Good Morning Everybody,
First off, I’m still planning to announce our tour launch today, but we are in the final stages of polishing up a few last minute items and getting the site links up and running. I’m keeping my fingers crossed. Stay turned – the news may still pop today.
We’ve got lots of good things to talk about today. Let’s get right to it!
Quick Tip Wednesday: Shooting Tethered - A Few Things You Should Know
Hey gang, today I thought I would discuss a few things about Lightroom 3's new "shooting tethered" feature. There have been a few YouTube videos on the subject, but they are going on about the "shooting tethered" feature much the way a commercial studio would shoot. I'll post the YouTube links at the end of this post.
Anyway, I'm a portrait, wedding, on location shooter. How can I make tethered shooting work for me? As I said, lots of the videos show the camera on a tripod with the photographer using the on screen camera controls to fire the camera. That may be great for the in studio commercial shooter but, it just doesn't work for the photographer shooting portraits.
We've got to go for the expression, follow the action, and make the exposure at that critical moment to get our best shot. As I make my shots, I want them to sail right on over to my computer so we can get instant gratification from the client.
Lightroom 3 let's you do just that. In fact Lightroom 3 makes the process almost effortless. Notice I said almost. Yes, tethered shooting in Lightroom 3 is about as easy as it gets, but there are still four things you need to keep in mind when your camera is wired to your computer.
Hit the “Read More…” link below for the videos and the rest of the story.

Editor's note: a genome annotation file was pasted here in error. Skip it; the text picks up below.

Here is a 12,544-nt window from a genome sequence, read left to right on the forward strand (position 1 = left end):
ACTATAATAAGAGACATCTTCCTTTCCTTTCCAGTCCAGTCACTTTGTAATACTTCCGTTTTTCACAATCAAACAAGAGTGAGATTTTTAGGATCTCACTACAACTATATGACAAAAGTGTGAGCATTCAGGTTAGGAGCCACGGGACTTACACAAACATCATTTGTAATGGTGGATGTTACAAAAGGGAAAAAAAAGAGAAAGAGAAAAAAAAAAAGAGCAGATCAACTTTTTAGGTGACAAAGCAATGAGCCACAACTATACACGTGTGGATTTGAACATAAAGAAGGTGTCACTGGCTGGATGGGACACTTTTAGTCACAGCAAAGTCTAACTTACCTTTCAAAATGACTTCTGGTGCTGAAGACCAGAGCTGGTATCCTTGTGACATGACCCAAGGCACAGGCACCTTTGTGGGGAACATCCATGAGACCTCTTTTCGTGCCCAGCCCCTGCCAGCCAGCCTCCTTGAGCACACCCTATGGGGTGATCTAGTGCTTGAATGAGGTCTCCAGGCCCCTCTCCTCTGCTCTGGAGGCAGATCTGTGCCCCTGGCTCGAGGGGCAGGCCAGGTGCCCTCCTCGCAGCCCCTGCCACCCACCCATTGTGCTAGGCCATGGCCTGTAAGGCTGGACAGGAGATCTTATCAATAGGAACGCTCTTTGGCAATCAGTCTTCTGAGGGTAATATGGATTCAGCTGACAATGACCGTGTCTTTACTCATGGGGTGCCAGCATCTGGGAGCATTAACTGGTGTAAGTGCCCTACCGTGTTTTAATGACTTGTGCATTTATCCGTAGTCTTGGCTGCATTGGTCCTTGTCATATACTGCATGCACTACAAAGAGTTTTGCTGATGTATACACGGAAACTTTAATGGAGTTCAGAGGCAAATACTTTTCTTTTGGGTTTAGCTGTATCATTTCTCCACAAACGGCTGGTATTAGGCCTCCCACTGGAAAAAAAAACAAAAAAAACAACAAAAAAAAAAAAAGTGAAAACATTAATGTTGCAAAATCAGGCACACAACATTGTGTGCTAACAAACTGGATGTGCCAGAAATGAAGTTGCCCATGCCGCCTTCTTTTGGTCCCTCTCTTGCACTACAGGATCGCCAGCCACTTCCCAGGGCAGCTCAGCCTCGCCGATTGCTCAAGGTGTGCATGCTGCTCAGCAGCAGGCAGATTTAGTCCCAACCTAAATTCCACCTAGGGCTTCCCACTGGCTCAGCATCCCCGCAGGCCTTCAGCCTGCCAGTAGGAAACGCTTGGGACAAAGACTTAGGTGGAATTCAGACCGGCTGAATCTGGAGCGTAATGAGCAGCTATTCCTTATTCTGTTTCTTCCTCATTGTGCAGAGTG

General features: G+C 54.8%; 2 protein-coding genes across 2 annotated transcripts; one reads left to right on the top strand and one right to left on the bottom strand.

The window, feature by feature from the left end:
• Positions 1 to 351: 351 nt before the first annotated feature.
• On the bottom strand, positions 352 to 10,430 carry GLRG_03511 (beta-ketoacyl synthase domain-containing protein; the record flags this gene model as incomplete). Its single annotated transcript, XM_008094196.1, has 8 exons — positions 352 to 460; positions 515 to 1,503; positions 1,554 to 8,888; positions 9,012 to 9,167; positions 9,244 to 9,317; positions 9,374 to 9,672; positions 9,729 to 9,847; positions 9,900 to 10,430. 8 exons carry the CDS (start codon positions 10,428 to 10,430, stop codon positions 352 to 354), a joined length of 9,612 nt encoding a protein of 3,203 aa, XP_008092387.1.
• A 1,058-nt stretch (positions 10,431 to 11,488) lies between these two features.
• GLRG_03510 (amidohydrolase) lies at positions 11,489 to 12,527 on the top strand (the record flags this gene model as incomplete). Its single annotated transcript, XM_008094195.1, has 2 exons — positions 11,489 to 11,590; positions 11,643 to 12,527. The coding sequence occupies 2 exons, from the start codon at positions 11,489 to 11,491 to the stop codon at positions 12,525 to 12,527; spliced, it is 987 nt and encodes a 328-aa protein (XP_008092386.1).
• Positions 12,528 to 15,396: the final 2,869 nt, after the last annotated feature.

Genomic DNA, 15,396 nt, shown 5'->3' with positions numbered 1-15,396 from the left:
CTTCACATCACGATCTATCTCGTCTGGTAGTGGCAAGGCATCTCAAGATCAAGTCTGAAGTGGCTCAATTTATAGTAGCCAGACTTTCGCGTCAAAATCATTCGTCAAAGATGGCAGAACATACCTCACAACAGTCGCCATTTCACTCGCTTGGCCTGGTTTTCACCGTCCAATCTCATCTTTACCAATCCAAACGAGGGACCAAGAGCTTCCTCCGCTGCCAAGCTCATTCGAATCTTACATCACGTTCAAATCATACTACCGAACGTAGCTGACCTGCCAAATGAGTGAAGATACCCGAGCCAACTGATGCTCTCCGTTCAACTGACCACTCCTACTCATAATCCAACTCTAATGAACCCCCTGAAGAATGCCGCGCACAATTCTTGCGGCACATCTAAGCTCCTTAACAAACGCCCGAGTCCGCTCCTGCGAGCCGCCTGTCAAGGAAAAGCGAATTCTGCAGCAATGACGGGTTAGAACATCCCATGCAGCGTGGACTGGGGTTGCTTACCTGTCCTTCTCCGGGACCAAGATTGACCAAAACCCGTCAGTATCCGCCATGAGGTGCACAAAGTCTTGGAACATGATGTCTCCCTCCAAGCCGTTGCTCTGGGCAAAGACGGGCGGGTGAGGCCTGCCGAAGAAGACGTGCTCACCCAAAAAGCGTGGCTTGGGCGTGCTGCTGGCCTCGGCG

Let me give you my 4 top tethered shooting tips:
1- When shooting tethered, you will most often if not always be working more than ten feet from your computer. More likely the distance will be 10-20 feet away. I like the longer cable run because it creates less of a possibility of yanking the connectors from the computer or camera - not a good thing.
The problem is that USB cables will not give you consistent data transfer over that distance. That means you've got to use USB Active extension cables. These cables boost or amplify the data signal from the camera to the computer. It really is necessary to use these cables and they will set you back a few bucks. I picked up two 16 foot USB Active Extension cables at CablesToGo.com for $34.99 each. They worked like a charm. Here is the link to the cables I purchased right here. I love working with this company - great products and great customer service.
2 - The weak link in this entire process are the cable connectors/connections over the distance of the cable run. For the cables themselves, to keep them from coming undone over the 35 foot run, just tape them together so they don't become dislidged. I actually knotted mine together on my last shoot, but I didn't think it was good for the cables because of their thickness. Use tape instead.